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imperious
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Othello, the Moor of Venice
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imperious
Used In
Othello, the Moor of Venice
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  • What, man! there are ways to recover the general again: you are but now cast in his mood, a punishment more in policy than in malice; even so as one would beat his offenceless dog to affright an imperious lion: sue to him again, and he is yours.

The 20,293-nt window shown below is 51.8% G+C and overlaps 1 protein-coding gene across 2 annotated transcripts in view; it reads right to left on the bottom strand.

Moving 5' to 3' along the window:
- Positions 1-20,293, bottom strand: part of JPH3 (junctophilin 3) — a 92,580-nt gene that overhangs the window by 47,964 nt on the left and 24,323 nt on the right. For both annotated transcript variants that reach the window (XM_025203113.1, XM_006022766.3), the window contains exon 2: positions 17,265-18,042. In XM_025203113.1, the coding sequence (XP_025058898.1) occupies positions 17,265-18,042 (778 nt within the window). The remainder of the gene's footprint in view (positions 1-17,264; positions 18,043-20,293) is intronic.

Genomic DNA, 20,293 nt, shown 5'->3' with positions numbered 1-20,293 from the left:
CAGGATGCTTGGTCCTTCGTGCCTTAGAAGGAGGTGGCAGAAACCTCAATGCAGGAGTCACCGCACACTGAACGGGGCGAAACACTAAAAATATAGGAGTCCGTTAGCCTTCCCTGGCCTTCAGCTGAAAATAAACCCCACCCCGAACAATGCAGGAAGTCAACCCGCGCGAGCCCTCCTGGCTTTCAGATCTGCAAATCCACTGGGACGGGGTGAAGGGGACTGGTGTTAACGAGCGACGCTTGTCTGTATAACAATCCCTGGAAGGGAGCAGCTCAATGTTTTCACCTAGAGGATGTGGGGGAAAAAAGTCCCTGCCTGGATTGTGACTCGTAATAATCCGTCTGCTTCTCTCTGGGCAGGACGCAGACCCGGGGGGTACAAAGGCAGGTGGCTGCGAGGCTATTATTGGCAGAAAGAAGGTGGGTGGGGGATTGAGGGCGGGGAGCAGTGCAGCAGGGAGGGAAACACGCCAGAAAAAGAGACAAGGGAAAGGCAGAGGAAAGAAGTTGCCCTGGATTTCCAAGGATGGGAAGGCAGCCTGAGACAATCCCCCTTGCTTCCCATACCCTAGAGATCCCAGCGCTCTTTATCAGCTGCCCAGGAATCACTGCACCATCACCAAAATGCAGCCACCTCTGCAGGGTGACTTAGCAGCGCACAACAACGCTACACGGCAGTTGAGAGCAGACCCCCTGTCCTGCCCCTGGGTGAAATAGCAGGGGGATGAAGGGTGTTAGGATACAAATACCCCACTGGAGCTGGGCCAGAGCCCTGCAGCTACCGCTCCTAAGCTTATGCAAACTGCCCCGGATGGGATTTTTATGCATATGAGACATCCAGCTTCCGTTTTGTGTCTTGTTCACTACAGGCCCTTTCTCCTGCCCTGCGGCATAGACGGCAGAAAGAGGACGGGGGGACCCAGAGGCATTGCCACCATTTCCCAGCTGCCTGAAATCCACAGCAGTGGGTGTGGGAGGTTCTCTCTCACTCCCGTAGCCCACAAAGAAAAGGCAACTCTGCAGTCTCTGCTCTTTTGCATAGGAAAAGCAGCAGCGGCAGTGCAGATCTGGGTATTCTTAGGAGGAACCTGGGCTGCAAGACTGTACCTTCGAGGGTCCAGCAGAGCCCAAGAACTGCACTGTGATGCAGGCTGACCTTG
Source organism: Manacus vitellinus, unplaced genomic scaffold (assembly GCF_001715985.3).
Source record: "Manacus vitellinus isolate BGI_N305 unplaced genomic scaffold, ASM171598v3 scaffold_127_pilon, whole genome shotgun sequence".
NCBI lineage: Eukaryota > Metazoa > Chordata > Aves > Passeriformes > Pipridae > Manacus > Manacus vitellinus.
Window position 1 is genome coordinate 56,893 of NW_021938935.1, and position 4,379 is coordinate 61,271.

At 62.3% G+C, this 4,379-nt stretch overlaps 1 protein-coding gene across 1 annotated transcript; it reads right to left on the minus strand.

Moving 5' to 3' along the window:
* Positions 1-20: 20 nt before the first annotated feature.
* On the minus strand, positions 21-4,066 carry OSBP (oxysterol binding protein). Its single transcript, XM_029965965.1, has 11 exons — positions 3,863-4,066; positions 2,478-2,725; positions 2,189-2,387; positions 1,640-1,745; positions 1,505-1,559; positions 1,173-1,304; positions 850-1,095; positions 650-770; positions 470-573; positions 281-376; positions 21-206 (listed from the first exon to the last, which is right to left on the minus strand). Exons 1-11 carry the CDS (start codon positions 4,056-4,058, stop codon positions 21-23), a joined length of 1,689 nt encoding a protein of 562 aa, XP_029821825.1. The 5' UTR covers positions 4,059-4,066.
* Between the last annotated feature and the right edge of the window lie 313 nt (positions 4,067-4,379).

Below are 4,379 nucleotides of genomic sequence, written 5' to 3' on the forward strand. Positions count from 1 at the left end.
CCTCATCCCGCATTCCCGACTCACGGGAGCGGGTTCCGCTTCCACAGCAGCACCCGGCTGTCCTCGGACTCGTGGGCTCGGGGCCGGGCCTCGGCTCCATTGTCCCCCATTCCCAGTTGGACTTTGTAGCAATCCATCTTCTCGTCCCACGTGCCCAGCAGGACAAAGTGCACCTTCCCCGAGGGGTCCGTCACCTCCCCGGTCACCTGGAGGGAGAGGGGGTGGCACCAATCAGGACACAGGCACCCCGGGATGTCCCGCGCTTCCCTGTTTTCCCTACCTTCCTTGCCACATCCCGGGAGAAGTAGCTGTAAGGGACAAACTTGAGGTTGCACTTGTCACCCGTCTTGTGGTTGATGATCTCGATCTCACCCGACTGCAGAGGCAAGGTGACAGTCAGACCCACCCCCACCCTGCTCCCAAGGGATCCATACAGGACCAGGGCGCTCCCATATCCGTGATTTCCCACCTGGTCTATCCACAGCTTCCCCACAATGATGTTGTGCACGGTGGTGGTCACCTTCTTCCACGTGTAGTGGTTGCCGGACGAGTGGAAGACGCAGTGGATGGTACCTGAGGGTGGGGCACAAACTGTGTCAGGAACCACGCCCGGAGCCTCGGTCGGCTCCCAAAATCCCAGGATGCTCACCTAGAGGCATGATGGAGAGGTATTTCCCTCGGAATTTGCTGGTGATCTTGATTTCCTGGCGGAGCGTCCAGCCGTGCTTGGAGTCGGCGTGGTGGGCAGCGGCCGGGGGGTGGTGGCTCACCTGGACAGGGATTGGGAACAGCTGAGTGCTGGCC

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  • She dismissed the matter with an imperious wave of her hand.
  • People don’t generally warm to her. She comes across as imperious.

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